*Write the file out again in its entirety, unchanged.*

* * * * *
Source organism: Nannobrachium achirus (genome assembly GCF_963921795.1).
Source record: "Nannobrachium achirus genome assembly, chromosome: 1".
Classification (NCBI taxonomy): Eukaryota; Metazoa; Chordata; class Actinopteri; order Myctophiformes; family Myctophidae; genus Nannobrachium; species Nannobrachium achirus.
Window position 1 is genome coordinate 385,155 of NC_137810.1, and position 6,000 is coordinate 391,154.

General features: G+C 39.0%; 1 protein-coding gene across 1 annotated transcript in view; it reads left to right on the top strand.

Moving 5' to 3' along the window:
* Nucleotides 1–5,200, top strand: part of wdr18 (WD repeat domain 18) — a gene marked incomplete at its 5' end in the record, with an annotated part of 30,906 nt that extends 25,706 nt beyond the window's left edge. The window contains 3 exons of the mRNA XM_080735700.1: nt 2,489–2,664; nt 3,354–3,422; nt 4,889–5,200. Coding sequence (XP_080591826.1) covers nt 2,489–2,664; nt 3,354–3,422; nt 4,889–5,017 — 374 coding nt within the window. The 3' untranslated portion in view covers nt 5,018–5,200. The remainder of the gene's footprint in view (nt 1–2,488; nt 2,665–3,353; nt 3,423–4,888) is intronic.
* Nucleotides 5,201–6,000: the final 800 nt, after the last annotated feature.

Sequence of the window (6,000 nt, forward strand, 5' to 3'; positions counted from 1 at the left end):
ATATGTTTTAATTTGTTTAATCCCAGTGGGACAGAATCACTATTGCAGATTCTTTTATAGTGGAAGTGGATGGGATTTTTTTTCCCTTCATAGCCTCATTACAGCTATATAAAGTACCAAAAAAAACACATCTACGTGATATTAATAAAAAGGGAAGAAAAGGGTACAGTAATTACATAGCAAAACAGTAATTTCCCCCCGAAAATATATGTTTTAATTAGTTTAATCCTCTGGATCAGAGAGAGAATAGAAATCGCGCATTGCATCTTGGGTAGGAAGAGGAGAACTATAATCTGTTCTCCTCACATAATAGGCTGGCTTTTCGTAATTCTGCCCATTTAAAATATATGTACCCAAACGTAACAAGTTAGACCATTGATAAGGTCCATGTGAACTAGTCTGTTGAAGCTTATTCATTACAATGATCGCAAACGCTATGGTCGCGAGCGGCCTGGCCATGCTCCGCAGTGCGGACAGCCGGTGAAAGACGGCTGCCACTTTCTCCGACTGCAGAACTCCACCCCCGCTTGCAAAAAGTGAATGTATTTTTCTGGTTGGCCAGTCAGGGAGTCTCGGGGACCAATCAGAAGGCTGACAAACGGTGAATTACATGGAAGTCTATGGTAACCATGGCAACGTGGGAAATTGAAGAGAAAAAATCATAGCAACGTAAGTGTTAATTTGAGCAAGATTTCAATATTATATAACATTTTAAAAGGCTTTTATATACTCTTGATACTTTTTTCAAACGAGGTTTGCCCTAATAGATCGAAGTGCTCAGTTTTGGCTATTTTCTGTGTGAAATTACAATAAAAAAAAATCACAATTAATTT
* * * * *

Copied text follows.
Source organism: Nannobrachium achirus (genome assembly GCF_963921795.1).
Source record: "Nannobrachium achirus genome assembly, chromosome: 1".
Classification (NCBI taxonomy): Eukaryota; Metazoa; Chordata; class Actinopteri; order Myctophiformes; family Myctophidae; genus Nannobrachium; species Nannobrachium achirus.
Window position 1 is genome coordinate 385,155 of NC_137810.1, and position 6,000 is coordinate 391,154.

General features: G+C 39.0%; 1 protein-coding gene across 1 annotated transcript in view; it reads left to right on the top strand.

Moving 5' to 3' along the window:
* Nucleotides 1–5,200, top strand: part of wdr18 (WD repeat domain 18) — a gene marked incomplete at its 5' end in the record, with an annotated part of 30,906 nt that extends 25,706 nt beyond the window's left edge. The window contains 3 exons of the mRNA XM_080735700.1: nt 2,489–2,664; nt 3,354–3,422; nt 4,889–5,200. Coding sequence (XP_080591826.1) covers nt 2,489–2,664; nt 3,354–3,422; nt 4,889–5,017 — 374 coding nt within the window. The 3' untranslated portion in view covers nt 5,018–5,200. The remainder of the gene's footprint in view (nt 1–2,488; nt 2,665–3,353; nt 3,423–4,888) is intronic.
* Nucleotides 5,201–6,000: the final 800 nt, after the last annotated feature.

Sequence of the window (6,000 nt, forward strand, 5' to 3'; positions counted from 1 at the left end):
ATATGTTTTAATTTGTTTAATCCCAGTGGGACAGAATCACTATTGCAGATTCTTTTATAGTGGAAGTGGATGGGATTTTTTTTCCCTTCATAGCCTCATTACAGCTATATAAAGTACCAAAAAAAACACATCTACGTGATATTAATAAAAAGGGAAGAAAAGGGTACAGTAATTACATAGCAAAACAGTAATTTCCCCCCGAAAATATATGTTTTAATTAGTTTAATCCTCTGGATCAGAGAGAGAATAGAAATCGCGCATTGCATCTTGGGTAGGAAGAGGAGAACTATAATCTGTTCTCCTCACATAATAGGCTGGCTTTTCGTAATTCTGCCCATTTAAAATATATGTACCCAAACGTAACAAGTTAGACCATTGATAAGGTCCATGTGAACTAGTCTGTTGAAGCTTATTCATTACAATGATCGCAAACGCTATGGTCGCGAGCGGCCTGGCCATGCTCCGCAGTGCGGACAGCCGGTGAAAGACGGCTGCCACTTTCTCCGACTGCAGAACTCCACCCCCGCTTGCAAAAAGTGAATGTATTTTTCTGGTTGGCCAGTCAGGGAGTCTCGGGGACCAATCAGAAGGCTGACAAACGGTGAATTACATGGAAGTCTATGGTAACCATGGCAACGTGGGAAATTGAAGAGAAAAAATCATAGCAACGTAAGTGTTAATTTGAGCAAGATTTCAATATTATATAACATTTTAAAAGGCTTTTATATACTCTTGATACTTTTTTCAAACGAGGTTTGCCCTAATAGATCGAAGTGCTCAGTTTTGGCTATTTTCTGTGTGAAATTACAATAAAAAAAAATCACAATTAATTT